The course wasn’t the only thing to steal Korczyk’ s heart.
“It’s nice to come home to someone who’s always excited to see you and love on you,” she said. “It’s unconditional love at its finest.”
And it’s that kind of love that can be used to heal both inner and outer wounds, which inspires Korczyk.
“It’s amazing to me that I get the opportunity to foster and help train a dog that will hopefully go to a veteran,” she said. “I’ve always wanted Abbey to go to someone with PTSD. I’ve kind of been rooting for that.”
From raising and training Abbey to seeing firsthand how service dogs can affect a veteran’s life, Korczyk’s experiences in the program have opened her eyes to the inexplicable power of the unique relationship between a dog and its owner.
“I think a lot of times we can’t really describe the bond between dog and human,” she said. “You can definitely save someone’s life just with a really good bond.”
Former U.S. Marine Corps Cpl. and WVU alumnus Bradley Knox can attest to the power of such a bond.
“I had written off any human helping me, and so I didn’t think an animal would come close to being able to help me,” Knox said when asked about his early expectations of the service dog training program.
Knox, who graduated in December 2015 from the WVU Regents Bachelor of Arts program, was diagnosed with post-traumatic stress disorder after fulfilling his four-year active duty contract that included deployments to Afghanistan in 2008 and 2010. He learned about the service dog training program through a friend.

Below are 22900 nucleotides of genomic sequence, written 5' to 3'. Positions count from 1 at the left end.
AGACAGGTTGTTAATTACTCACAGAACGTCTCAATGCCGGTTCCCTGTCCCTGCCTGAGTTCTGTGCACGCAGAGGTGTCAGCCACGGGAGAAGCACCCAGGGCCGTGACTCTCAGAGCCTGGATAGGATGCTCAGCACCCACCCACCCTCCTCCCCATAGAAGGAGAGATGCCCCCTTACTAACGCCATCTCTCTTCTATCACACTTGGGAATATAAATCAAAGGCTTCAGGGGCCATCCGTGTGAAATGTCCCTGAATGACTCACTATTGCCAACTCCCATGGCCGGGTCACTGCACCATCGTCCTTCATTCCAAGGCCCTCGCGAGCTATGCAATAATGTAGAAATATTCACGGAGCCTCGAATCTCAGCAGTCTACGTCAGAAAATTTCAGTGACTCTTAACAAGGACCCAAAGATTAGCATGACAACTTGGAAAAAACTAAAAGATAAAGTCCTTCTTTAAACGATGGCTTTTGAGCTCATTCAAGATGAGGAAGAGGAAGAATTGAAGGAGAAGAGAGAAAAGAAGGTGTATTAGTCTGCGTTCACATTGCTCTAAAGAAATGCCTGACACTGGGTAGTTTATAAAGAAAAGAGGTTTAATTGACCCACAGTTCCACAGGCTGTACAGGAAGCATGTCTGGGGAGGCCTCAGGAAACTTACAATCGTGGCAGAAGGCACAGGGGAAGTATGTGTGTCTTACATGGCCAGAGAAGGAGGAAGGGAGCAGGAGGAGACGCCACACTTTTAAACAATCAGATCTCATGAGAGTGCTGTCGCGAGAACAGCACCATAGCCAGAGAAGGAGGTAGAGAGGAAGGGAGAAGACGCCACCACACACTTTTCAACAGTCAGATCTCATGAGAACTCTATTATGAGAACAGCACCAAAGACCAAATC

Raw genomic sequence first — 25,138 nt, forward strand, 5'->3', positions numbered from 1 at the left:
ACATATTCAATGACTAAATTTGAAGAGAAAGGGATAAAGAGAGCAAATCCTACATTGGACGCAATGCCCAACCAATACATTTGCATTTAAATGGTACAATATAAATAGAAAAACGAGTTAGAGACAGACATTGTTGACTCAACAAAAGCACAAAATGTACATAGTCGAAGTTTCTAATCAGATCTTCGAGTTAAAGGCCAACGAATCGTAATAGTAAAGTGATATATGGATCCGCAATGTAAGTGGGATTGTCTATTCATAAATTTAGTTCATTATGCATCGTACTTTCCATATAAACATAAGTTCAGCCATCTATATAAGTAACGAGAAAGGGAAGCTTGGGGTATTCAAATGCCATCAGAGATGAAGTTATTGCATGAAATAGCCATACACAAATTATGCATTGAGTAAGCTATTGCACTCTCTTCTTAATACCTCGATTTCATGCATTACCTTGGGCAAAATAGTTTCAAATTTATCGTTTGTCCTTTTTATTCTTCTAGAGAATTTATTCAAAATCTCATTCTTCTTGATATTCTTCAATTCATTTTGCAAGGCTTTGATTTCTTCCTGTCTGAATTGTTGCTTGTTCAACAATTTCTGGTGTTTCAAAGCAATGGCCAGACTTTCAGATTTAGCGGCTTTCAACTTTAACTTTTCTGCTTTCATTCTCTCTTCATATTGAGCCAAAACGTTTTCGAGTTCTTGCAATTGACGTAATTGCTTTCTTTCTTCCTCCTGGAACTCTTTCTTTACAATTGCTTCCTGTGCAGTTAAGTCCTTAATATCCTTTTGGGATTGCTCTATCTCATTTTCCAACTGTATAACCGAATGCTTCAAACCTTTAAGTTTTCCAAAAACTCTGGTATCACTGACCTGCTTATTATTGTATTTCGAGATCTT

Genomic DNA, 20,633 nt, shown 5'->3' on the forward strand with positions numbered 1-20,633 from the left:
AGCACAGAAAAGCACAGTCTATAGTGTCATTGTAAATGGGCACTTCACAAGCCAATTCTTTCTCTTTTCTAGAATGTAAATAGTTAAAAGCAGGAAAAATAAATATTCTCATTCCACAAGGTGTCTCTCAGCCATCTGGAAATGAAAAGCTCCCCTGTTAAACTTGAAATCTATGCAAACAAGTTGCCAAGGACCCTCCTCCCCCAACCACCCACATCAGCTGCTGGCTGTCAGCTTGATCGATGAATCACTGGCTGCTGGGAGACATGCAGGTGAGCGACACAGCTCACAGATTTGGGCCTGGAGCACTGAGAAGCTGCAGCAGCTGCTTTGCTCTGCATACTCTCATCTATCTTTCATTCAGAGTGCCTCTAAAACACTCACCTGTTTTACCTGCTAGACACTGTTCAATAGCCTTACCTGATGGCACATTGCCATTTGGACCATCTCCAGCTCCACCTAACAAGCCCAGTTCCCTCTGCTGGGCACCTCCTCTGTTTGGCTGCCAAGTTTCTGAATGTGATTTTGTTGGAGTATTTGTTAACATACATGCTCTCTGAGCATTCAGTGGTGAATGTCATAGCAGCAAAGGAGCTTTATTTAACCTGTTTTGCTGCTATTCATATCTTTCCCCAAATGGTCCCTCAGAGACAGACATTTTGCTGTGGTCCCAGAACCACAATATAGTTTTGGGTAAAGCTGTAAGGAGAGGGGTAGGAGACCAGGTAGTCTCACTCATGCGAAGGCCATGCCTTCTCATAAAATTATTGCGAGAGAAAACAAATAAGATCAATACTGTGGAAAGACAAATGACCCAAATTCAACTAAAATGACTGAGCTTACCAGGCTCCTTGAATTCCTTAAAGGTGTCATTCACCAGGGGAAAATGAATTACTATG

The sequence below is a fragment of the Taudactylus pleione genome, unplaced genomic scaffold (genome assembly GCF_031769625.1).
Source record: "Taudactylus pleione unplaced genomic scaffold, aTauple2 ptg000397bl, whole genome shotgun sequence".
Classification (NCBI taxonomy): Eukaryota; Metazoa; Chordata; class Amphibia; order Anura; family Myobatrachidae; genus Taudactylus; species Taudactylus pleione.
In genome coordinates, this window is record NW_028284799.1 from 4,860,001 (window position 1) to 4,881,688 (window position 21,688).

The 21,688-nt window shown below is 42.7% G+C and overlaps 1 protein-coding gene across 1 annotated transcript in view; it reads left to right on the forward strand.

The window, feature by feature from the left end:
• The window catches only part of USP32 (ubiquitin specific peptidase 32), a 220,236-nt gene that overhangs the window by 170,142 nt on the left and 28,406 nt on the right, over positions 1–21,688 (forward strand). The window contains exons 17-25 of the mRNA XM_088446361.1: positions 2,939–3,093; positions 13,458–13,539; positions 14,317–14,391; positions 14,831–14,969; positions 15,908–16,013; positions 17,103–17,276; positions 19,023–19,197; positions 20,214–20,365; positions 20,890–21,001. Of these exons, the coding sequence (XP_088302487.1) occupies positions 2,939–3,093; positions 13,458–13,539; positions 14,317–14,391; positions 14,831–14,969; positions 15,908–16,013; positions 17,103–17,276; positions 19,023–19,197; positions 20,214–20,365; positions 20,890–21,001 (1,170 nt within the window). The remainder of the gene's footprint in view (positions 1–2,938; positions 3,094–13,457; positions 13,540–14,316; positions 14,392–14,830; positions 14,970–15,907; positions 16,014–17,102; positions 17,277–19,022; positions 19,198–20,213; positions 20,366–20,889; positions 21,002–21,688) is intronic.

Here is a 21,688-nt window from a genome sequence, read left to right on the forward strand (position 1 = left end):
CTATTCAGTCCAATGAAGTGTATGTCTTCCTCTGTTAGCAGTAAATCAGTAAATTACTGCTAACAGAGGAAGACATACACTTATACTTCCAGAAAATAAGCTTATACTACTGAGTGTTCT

“She knew I was in the military and not having the best time dealing with it,” he said.
From volatile sleep patterns caused by nightmares to feeling paralyzed by stress and anxiety in a crowded supermarket, the manifestation of Knox’s PTSD symptoms, which he had been experiencing for more than six months, had reached its peak.
“I’d be in a grocery store just holding my breath, anticipating some goof ball doing something that would harm me,” he described. “I’d just stop and leave the cart – a half-full cart. I was like, ‘I can’t do this. I quit.’”
Knox also suffered from physiological symptoms. For about eight months, his eye was constantly twitching, he said.
After months of trying to cope with these life-disrupting symptoms, Knox had reached the point of surrender.
“I didn’t think there was anything that was going to stop this,” he said. “It was about that time that I started thinking, ‘maybe prescription drugs were going to be the answer.”
But that was not a route Knox wanted to take. And fortunately, he wouldn’t have to.
Knox enrolled in the introductory course during the 2014 summer semester and was paired with Dally, a German shepherd. Their training together would not only open Knox’s eyes to the potential impact a service dog could have on his life, but it would also expedite a potentially lengthy process required to get a service dog.
“A veteran who needs a service dog can be on a wait list for up two years, on average,” Meade said. “So we like to let student veterans know they can come to WVU, participate in the course and train a dog, and potentially walk away with that same dog.”